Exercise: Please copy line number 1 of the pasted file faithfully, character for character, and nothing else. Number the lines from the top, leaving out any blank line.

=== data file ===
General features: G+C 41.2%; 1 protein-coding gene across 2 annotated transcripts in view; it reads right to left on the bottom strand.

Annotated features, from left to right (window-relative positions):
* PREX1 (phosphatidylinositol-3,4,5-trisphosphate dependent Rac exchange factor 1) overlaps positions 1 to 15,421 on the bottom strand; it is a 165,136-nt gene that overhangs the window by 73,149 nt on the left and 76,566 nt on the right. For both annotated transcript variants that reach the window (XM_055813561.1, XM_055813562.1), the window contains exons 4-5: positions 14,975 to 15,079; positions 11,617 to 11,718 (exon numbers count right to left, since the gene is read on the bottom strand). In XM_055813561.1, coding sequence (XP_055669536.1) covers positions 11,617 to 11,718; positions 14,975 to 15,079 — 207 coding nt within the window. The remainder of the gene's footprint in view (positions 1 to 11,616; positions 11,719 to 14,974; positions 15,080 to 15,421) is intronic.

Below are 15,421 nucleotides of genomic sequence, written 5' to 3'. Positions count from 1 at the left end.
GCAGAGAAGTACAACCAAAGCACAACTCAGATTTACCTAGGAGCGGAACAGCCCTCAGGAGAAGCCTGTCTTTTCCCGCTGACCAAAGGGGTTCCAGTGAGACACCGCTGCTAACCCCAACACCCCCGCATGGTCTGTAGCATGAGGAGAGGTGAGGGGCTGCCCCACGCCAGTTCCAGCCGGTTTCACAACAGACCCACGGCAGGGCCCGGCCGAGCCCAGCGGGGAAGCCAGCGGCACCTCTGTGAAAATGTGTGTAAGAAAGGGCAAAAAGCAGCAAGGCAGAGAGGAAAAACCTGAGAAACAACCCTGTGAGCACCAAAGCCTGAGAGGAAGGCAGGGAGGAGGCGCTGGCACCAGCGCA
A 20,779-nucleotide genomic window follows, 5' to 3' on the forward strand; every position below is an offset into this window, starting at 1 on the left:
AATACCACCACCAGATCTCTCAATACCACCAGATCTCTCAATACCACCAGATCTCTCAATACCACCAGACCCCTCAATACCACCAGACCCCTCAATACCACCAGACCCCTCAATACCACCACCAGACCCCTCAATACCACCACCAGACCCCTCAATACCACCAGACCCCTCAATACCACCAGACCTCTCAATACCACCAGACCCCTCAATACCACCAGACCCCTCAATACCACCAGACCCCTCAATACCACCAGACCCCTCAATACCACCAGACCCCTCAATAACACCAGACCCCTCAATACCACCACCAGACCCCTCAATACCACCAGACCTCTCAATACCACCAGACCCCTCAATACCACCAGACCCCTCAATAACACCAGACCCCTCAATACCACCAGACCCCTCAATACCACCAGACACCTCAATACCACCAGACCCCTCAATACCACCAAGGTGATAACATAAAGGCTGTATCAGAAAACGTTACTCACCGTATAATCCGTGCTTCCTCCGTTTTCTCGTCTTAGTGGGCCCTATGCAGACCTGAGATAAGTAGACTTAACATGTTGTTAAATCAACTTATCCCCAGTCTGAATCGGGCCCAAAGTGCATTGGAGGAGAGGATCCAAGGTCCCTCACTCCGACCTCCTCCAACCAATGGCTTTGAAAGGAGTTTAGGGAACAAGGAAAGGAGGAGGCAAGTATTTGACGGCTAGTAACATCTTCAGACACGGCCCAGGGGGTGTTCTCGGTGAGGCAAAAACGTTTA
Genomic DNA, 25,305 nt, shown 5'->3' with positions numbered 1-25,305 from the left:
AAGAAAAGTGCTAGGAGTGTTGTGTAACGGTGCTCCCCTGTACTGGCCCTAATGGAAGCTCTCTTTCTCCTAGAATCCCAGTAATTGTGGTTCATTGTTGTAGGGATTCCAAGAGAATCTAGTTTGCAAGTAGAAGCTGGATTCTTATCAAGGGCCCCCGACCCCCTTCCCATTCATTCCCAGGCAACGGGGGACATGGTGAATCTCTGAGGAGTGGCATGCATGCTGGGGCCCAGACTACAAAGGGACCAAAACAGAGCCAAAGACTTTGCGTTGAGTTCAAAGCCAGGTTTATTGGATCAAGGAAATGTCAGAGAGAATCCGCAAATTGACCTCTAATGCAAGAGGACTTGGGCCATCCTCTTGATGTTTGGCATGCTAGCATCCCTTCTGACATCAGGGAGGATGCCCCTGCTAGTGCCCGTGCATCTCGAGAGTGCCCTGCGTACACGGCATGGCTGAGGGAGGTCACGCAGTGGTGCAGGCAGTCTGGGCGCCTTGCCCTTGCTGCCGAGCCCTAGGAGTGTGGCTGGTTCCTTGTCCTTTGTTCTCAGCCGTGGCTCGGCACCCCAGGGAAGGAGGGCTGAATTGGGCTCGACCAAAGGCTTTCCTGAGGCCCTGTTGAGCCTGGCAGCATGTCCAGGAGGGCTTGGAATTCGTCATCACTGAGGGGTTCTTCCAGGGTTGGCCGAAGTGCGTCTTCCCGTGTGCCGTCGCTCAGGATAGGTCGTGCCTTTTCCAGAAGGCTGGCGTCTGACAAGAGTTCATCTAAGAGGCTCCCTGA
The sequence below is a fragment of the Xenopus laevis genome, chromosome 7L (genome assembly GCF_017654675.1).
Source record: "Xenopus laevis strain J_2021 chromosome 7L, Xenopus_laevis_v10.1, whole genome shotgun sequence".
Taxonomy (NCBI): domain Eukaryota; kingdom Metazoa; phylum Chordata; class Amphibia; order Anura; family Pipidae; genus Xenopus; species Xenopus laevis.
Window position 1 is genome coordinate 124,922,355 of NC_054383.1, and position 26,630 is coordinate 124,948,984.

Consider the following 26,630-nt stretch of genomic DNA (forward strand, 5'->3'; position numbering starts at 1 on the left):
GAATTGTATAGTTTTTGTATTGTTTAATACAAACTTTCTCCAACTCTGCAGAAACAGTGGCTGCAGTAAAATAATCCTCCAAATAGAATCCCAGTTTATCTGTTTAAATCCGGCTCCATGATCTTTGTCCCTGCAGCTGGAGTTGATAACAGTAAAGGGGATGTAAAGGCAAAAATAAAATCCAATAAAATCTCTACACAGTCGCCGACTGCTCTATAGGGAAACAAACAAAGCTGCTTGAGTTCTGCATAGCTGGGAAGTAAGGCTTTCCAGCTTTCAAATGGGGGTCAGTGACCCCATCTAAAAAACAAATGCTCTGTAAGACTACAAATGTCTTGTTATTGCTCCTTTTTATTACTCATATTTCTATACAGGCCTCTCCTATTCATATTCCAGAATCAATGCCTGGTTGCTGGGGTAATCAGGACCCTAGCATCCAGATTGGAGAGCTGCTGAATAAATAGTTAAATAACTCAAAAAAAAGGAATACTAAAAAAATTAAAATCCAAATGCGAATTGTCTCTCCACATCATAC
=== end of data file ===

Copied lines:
General features: G+C 41.2%; 1 protein-coding gene across 2 annotated transcripts in view; it reads right to left on the bottom strand.